This time the bombing itself went off without any problems and produced the desired effect in the form of German propaganda branding the bombing a huge success with one outlet even claiming that over 150 workers were killed at the plant.  As Masterman explains, the operation was considered a huge success within MI5 as well:

It maintained and confirmed the reputation of two agents who were important on the information as well as the sabotage side; it obtained for us samples of German sabotage equipment available to the Germans; it gave us knowledge of their sabotage technique; and, by the publicity resulting from the operation, it provided a security stimulus in factories and public utilities in this country.

This idea of a ‘security stimulus’ gets to the heart of what MI5 learned, that a ‘stimulation of security consciousness’ was possible through these phony and false flag operations.  In the MUTT and JEFF files this was presented only as something that came up in a meeting unexpectedly, but in Masterman’s book he lists it as an explicit objective of these types of plans.  Hence, this directly connects these non-lethal sabotage bombings to lethal false flag terrorist bombings.  In one report they conclude that ‘in cases like these, friends as well as enemies must be completely deceived’.  So whether we count as a friend or an enemy doesn’t necessarily matter to them.

The name of this bombing at the power station was Operation BUNBURY.  Here’s where things get a bit strange.  The only reference I know to ‘Bunbury’ is in The Importance of Being Earnest by Oscar Wilde, where one of the characters invents an unwell friend in the country as an excuse to escape from the city.  So Bunbury isn’t a fictional character, even in the fictional realm of the play he doesn’t actually exist.  From this we get the verb to ‘Bunbury’ or ‘Bunburying’ which means either to get out of something you don’t want to do by pretending you have to visit a sick friend, or (according to Urban Dictionary), ‘To galavant around under a false identity, usually performing various licentious and immoral acts‘.  Obviously this latter meaning didn’t exist when MI5 named their operation, but why did they use this name?  It was at the time slang for an invented person or something that you lie about, which is presumably why those chose it.  But there again, it would only be a handful of people who were in on the joke, at least until decades later when they declassified the files.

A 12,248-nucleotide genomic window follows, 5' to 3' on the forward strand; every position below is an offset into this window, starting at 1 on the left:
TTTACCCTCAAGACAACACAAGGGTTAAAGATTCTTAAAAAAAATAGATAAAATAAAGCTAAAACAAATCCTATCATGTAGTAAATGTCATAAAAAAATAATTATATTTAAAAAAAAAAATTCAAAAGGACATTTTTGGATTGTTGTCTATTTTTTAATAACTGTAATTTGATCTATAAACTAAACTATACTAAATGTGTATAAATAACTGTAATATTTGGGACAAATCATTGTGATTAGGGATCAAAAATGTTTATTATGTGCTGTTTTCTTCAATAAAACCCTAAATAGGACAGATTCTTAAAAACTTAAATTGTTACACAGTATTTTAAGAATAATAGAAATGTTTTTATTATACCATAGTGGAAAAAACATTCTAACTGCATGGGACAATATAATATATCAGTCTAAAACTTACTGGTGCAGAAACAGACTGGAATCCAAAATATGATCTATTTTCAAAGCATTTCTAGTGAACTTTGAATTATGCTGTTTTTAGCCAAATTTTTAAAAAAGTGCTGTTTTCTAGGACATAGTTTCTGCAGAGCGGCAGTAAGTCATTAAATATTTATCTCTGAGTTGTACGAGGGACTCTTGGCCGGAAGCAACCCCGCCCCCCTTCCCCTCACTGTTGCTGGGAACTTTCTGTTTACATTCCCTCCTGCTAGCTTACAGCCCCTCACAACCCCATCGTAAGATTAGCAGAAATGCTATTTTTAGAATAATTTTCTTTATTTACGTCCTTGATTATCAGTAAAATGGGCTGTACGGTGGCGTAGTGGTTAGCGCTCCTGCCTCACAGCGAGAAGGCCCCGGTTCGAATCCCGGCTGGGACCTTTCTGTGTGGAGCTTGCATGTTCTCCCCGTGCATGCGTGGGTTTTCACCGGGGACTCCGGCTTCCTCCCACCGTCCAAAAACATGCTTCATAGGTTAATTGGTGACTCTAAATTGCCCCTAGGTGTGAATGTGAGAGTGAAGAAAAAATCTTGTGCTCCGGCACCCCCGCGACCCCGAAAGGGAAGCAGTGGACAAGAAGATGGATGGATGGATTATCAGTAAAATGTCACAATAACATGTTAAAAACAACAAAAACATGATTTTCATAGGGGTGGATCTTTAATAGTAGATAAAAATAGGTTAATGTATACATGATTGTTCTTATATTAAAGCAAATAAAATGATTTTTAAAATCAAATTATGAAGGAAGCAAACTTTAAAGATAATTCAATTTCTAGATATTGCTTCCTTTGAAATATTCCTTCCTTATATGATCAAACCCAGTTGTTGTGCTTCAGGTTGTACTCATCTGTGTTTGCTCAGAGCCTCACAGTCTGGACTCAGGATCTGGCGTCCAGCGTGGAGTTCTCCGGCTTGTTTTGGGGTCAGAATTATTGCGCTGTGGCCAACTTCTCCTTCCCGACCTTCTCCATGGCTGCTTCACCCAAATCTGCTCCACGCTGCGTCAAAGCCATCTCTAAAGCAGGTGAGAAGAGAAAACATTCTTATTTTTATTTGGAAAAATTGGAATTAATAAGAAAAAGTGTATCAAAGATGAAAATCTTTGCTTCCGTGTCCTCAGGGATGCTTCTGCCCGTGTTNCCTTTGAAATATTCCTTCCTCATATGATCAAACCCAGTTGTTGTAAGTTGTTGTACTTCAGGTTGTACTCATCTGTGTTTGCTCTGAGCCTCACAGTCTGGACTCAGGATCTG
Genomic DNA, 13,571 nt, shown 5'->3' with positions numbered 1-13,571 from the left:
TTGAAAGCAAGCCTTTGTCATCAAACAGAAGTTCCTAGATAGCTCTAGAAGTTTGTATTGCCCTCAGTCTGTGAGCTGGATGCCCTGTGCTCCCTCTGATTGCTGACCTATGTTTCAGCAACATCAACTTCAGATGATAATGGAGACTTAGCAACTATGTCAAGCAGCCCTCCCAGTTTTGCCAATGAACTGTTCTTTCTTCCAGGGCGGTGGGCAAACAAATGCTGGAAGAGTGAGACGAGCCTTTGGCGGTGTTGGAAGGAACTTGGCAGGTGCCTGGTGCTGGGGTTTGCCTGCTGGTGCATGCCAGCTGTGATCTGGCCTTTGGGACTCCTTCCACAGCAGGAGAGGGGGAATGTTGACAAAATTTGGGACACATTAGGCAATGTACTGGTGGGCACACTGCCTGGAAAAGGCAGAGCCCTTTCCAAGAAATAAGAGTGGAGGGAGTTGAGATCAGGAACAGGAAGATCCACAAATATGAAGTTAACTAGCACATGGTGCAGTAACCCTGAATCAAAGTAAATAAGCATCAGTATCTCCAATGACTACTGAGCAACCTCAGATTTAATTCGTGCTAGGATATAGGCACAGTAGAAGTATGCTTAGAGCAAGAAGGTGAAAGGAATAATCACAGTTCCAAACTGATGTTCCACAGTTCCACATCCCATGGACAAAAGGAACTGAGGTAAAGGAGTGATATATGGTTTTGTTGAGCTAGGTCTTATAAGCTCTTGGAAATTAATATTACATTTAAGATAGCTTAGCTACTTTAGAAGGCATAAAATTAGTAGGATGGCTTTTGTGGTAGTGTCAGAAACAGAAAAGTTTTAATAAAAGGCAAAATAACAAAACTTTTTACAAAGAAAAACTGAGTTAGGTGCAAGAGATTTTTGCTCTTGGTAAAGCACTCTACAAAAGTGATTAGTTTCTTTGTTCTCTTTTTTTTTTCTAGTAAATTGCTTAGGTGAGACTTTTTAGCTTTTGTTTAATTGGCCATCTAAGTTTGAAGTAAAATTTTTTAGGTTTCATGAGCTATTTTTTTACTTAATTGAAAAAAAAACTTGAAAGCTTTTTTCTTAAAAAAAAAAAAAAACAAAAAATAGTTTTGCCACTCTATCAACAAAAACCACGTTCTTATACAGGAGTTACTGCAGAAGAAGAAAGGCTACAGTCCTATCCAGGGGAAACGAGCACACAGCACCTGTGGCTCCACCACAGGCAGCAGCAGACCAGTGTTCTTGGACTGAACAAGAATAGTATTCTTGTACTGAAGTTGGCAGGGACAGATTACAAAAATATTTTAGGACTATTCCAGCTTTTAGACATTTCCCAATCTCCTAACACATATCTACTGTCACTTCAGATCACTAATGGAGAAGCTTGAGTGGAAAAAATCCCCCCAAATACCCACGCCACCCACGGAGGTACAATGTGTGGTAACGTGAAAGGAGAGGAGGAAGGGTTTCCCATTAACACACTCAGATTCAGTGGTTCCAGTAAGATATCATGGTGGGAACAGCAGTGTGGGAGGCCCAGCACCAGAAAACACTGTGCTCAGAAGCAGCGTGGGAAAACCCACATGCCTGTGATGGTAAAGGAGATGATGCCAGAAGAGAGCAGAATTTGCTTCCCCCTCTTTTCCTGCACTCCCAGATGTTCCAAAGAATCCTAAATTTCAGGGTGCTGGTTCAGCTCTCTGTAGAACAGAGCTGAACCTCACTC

Perhaps it was simply a reflection of how both sides were engaging in an intelligence battle where neither of them quite knew what was happening.  The Germans could not be sure whether their agents were still loyal.  MI5 could not be certain that their double agents were being taken seriously.  A huge amount was riding on this, but both were taking a journey into the unknown, into a place where deception and reality start to merge and the one who navigates the confusion best will eventually win out.  Thus, using the name of a non-existent fictional character for a deception operation is entirely appropriate.

Hyperreality

Which brings us neatly onto the subject of hyperreality.  Remember, these operations did not kill anyone, but some of them were real bombings that did real damage to real buildings.  The deception was primarily in who was responsible, but sometimes it was in what had actually happened.  The files on these cases and operations began to be released in late 2002, the Mutt and Jeff case was covered in a November 2002 BBC article titled Britain ‘bombed itself to fool Nazis’.

Six months earlier this declassification was foreshadowed in an episode of Spooks, a TV series I have discussed many times for its curious ability to predict almost everything that happens in this country with regards to the security services.  This show predicted the Mark Stone case, where a Special Branch spy infiltrated an anarchist group and fell in love with one of them, the murder of Lee Rigby and Michael Adebolajo possibly being recruited by MI5, as well as the official and alternative versions of the 7/7 London bombings.  The show was produced with the assistance of ‘ex spook advisors’ including Mike Baker formerly of the CIA, but the writer of several of these episodes had also hinted that they discussed storylines with MI5 themselves.  Certainly some of the later seasons were granted permission to film the MI5 headquarters at Thames House, as was the spin off film Spooks: The Greater Good.

One interview with Mike Baker and the series’ executive producer Stephen Garrett reads:

Given the sensitive and ominous nature of current events, how do producers draw the line at injecting reality into the show?

“We don’t really,” Garrett said, citing an example of how much fact and fiction merge.

“We had a story about an extreme racist group stirring up trouble in high-immigrant areas to provoke the government into tighter legislation on immigration,” he said. “Our show was followed by the main BBC news show which lead with a story of an almost identical nature.”

Other articles have drawn attention to this phenomenon of Spooks predicting the future, it is clearly something the producers were trying to do and having consultants from the intelligence services had to be part of that.  Homeland is the best recent example, but Spooks was essentially doing the same thing 10 years earlier.